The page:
In Reply With the growth in the popularity of novel oral anticoagulants (NOACs), vigilance on the part of physician-researchers, regulators, and consumers is warranted. The points made by Vora and colleagues in their response to Graham et al1 and our accompanying Editor’s Note2 are astute contributions to ensure the safe and appropriate use of these drugs. While we agree with their call for caution in over-interpreting results, we would also highlight the importance of postapproval observational data. First, we reiterate that randomized clinical trials comparing NOACs are not forthcoming due to lack of incentives for drug manufacturers. Moreover, Vora and colleagues rightly point out that observational studies provide information about real-world rates of bleeding and thromboembolism that may not be accurately represented in an exclusive clinical trial population.3 Thus, in our current therapeutic marketplace, robust comparative effectiveness data can complement randomized clinical trials as important tools for monitoring of efficacy and safety.4 While we cannot comment on whether the US Food and Drug Administration should apply this information to their approval process. We support rigorous observational studies—studying large numbers of diverse patients and using robust statistical methods—which, taken as a whole, can provide guidance to physicians and patients on these issues of great clinical significance.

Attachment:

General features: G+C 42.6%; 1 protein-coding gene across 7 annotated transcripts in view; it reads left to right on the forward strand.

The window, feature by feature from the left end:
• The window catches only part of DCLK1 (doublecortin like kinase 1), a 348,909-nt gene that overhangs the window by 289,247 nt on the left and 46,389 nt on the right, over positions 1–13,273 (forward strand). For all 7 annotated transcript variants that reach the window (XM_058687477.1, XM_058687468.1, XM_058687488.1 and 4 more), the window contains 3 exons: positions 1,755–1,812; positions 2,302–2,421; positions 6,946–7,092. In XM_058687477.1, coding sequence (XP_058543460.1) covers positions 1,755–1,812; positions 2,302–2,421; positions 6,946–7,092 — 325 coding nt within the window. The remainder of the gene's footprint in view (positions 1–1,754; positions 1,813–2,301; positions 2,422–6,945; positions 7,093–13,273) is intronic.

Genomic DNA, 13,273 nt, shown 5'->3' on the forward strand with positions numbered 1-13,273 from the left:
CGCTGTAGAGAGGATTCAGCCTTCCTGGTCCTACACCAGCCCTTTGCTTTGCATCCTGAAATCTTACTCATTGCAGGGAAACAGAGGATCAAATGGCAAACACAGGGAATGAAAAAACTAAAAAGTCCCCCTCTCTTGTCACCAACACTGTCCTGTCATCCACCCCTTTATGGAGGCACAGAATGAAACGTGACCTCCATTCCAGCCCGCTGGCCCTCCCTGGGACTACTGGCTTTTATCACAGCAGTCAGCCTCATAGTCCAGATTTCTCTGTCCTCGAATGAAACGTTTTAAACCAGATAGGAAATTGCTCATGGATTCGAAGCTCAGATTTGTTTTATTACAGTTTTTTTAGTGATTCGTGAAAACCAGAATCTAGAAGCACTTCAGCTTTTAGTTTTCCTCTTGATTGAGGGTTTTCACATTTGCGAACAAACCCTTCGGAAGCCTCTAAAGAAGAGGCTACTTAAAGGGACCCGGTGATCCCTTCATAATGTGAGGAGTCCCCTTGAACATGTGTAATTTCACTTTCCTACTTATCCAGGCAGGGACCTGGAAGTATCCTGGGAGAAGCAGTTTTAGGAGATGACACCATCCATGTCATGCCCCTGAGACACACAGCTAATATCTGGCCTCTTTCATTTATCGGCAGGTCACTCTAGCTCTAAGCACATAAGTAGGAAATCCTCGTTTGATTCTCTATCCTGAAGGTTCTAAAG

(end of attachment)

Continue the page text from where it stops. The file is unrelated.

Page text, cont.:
Parks AL, Redberg RF. Dabigatran Compared With Rivaroxaban vs Warfarin—Reply. JAMA Intern Med. 2017;177(5):744. doi:10.1001/jamainternmed.2017.0571
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